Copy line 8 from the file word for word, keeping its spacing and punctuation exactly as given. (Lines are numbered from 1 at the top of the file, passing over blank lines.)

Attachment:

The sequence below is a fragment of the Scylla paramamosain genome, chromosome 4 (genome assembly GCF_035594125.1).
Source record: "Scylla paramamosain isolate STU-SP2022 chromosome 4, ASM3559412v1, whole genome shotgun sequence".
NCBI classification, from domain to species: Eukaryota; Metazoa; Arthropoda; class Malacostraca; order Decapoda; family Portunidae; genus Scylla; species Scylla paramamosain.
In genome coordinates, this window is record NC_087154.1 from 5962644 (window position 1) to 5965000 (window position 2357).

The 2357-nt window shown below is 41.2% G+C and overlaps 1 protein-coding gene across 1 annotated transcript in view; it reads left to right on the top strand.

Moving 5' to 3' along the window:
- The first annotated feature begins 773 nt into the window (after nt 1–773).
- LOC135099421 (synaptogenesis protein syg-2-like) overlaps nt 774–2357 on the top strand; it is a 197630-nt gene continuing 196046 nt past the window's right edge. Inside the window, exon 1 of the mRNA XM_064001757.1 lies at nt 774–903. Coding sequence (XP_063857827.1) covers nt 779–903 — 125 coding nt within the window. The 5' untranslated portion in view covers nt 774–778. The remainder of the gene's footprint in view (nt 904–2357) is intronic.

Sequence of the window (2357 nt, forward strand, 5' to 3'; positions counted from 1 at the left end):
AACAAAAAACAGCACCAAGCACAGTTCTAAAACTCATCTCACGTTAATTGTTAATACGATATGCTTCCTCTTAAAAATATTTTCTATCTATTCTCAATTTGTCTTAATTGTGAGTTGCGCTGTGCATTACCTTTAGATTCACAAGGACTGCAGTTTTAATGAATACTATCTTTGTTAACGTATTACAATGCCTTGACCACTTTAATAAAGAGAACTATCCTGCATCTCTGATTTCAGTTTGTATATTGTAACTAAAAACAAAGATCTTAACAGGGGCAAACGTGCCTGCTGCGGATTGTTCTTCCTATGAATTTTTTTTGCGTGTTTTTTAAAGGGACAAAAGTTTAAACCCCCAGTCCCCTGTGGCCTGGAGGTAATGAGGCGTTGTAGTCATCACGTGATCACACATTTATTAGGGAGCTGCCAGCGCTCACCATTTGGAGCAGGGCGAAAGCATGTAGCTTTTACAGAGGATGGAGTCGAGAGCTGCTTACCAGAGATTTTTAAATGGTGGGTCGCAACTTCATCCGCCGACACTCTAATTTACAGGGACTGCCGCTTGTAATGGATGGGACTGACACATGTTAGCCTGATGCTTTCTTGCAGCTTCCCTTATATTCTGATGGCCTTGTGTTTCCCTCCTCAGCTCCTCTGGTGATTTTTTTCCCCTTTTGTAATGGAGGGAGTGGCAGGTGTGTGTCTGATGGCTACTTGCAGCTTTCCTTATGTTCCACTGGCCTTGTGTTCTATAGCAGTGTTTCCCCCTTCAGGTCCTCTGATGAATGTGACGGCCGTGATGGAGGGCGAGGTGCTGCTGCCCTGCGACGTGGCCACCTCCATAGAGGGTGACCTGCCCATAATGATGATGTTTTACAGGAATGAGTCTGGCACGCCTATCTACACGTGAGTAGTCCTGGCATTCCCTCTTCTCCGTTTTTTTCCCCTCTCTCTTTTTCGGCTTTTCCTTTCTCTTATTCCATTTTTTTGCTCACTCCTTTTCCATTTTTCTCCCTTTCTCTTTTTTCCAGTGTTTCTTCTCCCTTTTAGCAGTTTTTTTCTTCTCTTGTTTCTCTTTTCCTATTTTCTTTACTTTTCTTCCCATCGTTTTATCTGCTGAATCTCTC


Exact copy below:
- LOC135099421 (synaptogenesis protein syg-2-like) overlaps nt 774–2357 on the top strand; it is a 197630-nt gene continuing 196046 nt past the window's right edge. Inside the window, exon 1 of the mRNA XM_064001757.1 lies at nt 774–903. Coding sequence (XP_063857827.1) covers nt 779–903 — 125 coding nt within the window. The 5' untranslated portion in view covers nt 774–778. The remainder of the gene's footprint in view (nt 904–2357) is intronic.